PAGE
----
# Real easy probabily ( i forgot the basics)

1. Jun 21, 2011

### Neesan

Carton of 10 Eggs, with 2 Bad ones. So we know the makeup of the population.

If we select 3 eggs at random.

What is the probability we have selected both bad eggs?

and

What is the probability we have selected at least one bad egg?.

Ive used tree diagrams and figured out the 1st question to be 1/15.

Im pretty sure there is more "numeric" way of calculating this as i find the tree process very tedious.

So if any one could tell me how to do this using some formulas would be greatly appreciated.

2. Jun 21, 2011

### DaleSwanson

As for part B the odds aren't 1/15. Just think about it for a second. I assume you know the odds of pulling a bad egg on a single draw are 1/5. How could the odds of pulling a bad egg over 3 draws be less?

What are the odds of pulling a good egg? If you know the odds of only pulling good eggs (on the three consecutive pulls), can you find the odds of pulling at least one bad egg using that?

3. Jun 21, 2011

### HallsofIvy

The probability that the first egg selected is bad is 2/10= 1/5. There is now 1 bad egg and 8 good ones. The probability that the second egg selected is also bad is 1/9. After that the probabilty that the third egg selected is 1 (there are no bad eggs left. The probability of (Bad, Bad, Good) is (1/5)(1/9)= 1/45.

The probability that the first egg selected is bad is 2/10= 1/5. The probability that the second egg is good is then 8/9. There are now 1 bad egg and 7 good ones. The probability that the third egg is selected is bad 1/8. The probability of (Bad, Good, Bad) is (1/5)(8/9)(1/8)= 1/45.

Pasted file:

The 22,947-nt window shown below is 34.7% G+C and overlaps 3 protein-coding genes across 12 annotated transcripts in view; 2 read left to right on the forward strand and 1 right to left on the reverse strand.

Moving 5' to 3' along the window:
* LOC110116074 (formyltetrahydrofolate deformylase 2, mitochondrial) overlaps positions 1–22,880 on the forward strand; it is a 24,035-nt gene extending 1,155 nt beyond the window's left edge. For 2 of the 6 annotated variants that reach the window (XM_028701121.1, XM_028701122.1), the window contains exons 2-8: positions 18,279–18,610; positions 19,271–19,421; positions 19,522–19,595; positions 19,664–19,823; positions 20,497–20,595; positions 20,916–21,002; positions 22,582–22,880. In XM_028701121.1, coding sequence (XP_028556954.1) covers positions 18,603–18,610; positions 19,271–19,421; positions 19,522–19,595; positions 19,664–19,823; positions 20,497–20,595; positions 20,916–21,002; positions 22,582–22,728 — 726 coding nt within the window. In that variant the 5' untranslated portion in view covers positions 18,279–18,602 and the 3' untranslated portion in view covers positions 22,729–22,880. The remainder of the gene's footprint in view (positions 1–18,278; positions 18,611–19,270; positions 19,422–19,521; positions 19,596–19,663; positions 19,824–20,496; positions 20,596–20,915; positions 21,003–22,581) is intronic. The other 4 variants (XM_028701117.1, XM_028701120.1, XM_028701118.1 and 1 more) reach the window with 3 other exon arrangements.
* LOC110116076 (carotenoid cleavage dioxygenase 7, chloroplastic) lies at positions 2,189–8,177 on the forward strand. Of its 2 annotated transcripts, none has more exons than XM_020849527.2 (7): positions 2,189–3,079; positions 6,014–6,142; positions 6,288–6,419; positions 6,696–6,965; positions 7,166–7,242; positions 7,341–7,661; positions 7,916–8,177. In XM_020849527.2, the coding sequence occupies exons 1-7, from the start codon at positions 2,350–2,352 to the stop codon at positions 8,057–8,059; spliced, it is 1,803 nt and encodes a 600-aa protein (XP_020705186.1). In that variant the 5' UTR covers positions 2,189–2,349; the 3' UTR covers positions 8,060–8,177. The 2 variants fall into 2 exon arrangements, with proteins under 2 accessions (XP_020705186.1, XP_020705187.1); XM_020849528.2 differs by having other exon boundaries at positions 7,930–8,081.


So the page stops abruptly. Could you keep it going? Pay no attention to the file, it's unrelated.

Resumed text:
The probability that the first egg selected is good is 8/10= 4/5. There are then 2 bad eggs and 7 good eggs left. The probability that the second egg is bad is 2/9. There are then 1 bad egg and 7 good eggs. The probability that the third egg is bad is 1/8. The probability of (Good,0 Bad, Bad) is (4/5)(2/9)(1/8)= 1/45.

The probability that one of those happens is the sum which is, of course, the 1/15 you give.

For "at least one bad egg", you have to add to that the probability of getting exactly one bad egg.

The probability of getting a bad egg on the first pick is, again, 2/10= 1/5. There is now one bad egg and 8 good. The probability that the second egg is good is 8/9. There is now one bad egg and 7 good. The probability of picking a good egg on the third selection is 7/8. The probability of (Bad, Good, Good) is (1/5)(8/9)(7/8)= 7/45. It is easy to show that the probability of each of the other orders, (Good, Bad, Good) and (Good, Good, Bad) is also 7/45 so the probability of "exactly one bad egg" is 3(7/45)= 7/15.

Last edited by a moderator: Jun 22, 2011
4. Jun 21, 2011

### LCKurtz

Another way to look it is you have 8 good and 2 bad, so you want the number of ways you can choose 2 from the 2 bad and 1 from the 8 good divided by the number of ways you can choose 3 from 10:

$$P =\frac{\binom {2}{2}\binom 8 1}{\binom{10}{3}}$$